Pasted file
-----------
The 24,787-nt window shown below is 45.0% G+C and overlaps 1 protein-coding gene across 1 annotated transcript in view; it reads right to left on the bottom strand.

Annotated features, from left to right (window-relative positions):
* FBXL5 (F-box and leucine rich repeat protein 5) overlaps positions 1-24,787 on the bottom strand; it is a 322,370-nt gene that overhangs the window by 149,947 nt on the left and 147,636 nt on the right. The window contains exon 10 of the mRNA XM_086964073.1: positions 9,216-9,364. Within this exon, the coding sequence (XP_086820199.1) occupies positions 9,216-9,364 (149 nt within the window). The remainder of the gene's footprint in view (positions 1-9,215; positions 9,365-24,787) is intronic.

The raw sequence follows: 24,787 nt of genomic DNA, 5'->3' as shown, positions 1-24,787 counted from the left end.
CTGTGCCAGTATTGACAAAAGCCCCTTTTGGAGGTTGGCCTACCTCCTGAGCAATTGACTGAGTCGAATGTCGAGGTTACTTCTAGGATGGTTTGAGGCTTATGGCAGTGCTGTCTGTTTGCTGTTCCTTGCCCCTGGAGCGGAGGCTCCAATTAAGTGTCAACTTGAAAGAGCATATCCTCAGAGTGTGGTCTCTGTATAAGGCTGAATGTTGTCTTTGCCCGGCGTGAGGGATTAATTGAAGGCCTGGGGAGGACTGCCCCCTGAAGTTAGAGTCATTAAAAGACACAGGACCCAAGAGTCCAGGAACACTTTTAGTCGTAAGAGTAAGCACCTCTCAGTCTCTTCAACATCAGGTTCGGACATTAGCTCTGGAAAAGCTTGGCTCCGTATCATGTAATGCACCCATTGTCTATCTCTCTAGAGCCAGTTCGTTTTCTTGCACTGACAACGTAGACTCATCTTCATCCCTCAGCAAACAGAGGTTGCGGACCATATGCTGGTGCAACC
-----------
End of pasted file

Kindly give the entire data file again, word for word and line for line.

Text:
The 24,787-nt window shown below is 45.0% G+C and overlaps 1 protein-coding gene across 1 annotated transcript in view; it reads right to left on the bottom strand.

Annotated features, from left to right (window-relative positions):
* FBXL5 (F-box and leucine rich repeat protein 5) overlaps positions 1-24,787 on the bottom strand; it is a 322,370-nt gene that overhangs the window by 149,947 nt on the left and 147,636 nt on the right. The window contains exon 10 of the mRNA XM_086964073.1: positions 9,216-9,364. Within this exon, the coding sequence (XP_086820199.1) occupies positions 9,216-9,364 (149 nt within the window). The remainder of the gene's footprint in view (positions 1-9,215; positions 9,365-24,787) is intronic.

The raw sequence follows: 24,787 nt of genomic DNA, 5'->3' as shown, positions 1-24,787 counted from the left end.
CTGTGCCAGTATTGACAAAAGCCCCTTTTGGAGGTTGGCCTACCTCCTGAGCAATTGACTGAGTCGAATGTCGAGGTTACTTCTAGGATGGTTTGAGGCTTATGGCAGTGCTGTCTGTTTGCTGTTCCTTGCCCCTGGAGCGGAGGCTCCAATTAAGTGTCAACTTGAAAGAGCATATCCTCAGAGTGTGGTCTCTGTATAAGGCTGAATGTTGTCTTTGCCCGGCGTGAGGGATTAATTGAAGGCCTGGGGAGGACTGCCCCCTGAAGTTAGAGTCATTAAAAGACACAGGACCCAAGAGTCCAGGAACACTTTTAGTCGTAAGAGTAAGCACCTCTCAGTCTCTTCAACATCAGGTTCGGACATTAGCTCTGGAAAAGCTTGGCTCCGTATCATGTAATGCACCCATTGTCTATCTCTCTAGAGCCAGTTCGTTTTCTTGCACTGACAACGTAGACTCATCTTCATCCCTCAGCAAACAGAGGTTGCGGACCATATGCTGGTGCAACC